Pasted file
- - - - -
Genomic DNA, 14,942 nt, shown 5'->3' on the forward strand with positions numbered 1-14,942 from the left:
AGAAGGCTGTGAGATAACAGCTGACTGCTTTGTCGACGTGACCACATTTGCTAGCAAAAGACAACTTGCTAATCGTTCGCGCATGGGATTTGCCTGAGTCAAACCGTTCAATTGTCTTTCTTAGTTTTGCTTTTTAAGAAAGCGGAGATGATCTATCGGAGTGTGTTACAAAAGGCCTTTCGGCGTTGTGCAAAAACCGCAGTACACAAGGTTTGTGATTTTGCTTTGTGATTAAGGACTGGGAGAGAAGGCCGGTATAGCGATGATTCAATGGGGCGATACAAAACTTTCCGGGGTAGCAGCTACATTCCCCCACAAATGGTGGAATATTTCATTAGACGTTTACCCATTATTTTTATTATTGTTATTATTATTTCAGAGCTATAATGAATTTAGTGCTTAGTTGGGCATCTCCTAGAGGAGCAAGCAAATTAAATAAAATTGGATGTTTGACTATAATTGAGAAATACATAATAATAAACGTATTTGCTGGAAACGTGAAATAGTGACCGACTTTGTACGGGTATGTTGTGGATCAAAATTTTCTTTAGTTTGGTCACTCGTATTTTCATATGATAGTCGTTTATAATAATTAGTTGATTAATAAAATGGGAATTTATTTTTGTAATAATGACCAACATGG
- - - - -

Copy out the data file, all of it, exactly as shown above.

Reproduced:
Genomic DNA, 14,942 nt, shown 5'->3' on the forward strand with positions numbered 1-14,942 from the left:
AGAAGGCTGTGAGATAACAGCTGACTGCTTTGTCGACGTGACCACATTTGCTAGCAAAAGACAACTTGCTAATCGTTCGCGCATGGGATTTGCCTGAGTCAAACCGTTCAATTGTCTTTCTTAGTTTTGCTTTTTAAGAAAGCGGAGATGATCTATCGGAGTGTGTTACAAAAGGCCTTTCGGCGTTGTGCAAAAACCGCAGTACACAAGGTTTGTGATTTTGCTTTGTGATTAAGGACTGGGAGAGAAGGCCGGTATAGCGATGATTCAATGGGGCGATACAAAACTTTCCGGGGTAGCAGCTACATTCCCCCACAAATGGTGGAATATTTCATTAGACGTTTACCCATTATTTTTATTATTGTTATTATTATTTCAGAGCTATAATGAATTTAGTGCTTAGTTGGGCATCTCCTAGAGGAGCAAGCAAATTAAATAAAATTGGATGTTTGACTATAATTGAGAAATACATAATAATAAACGTATTTGCTGGAAACGTGAAATAGTGACCGACTTTGTACGGGTATGTTGTGGATCAAAATTTTCTTTAGTTTGGTCACTCGTATTTTCATATGATAGTCGTTTATAATAATTAGTTGATTAATAAAATGGGAATTTATTTTTGTAATAATGACCAACATGG